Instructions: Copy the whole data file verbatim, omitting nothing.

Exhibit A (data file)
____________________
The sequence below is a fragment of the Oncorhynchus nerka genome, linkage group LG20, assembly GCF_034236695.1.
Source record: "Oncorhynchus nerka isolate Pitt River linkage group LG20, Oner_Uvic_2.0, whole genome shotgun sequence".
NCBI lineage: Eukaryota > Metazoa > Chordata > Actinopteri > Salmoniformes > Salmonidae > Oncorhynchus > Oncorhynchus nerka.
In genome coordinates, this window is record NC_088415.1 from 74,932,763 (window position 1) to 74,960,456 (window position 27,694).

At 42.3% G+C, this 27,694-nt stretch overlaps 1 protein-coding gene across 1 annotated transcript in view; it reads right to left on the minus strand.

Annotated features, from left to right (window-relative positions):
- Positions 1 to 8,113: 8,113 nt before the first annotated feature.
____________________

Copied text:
The sequence below is a fragment of the Oncorhynchus nerka genome, linkage group LG20, assembly GCF_034236695.1.
Source record: "Oncorhynchus nerka isolate Pitt River linkage group LG20, Oner_Uvic_2.0, whole genome shotgun sequence".
NCBI lineage: Eukaryota > Metazoa > Chordata > Actinopteri > Salmoniformes > Salmonidae > Oncorhynchus > Oncorhynchus nerka.
In genome coordinates, this window is record NC_088415.1 from 74,932,763 (window position 1) to 74,960,456 (window position 27,694).

At 42.3% G+C, this 27,694-nt stretch overlaps 1 protein-coding gene across 1 annotated transcript in view; it reads right to left on the minus strand.

Annotated features, from left to right (window-relative positions):
- Positions 1 to 8,113: 8,113 nt before the first annotated feature.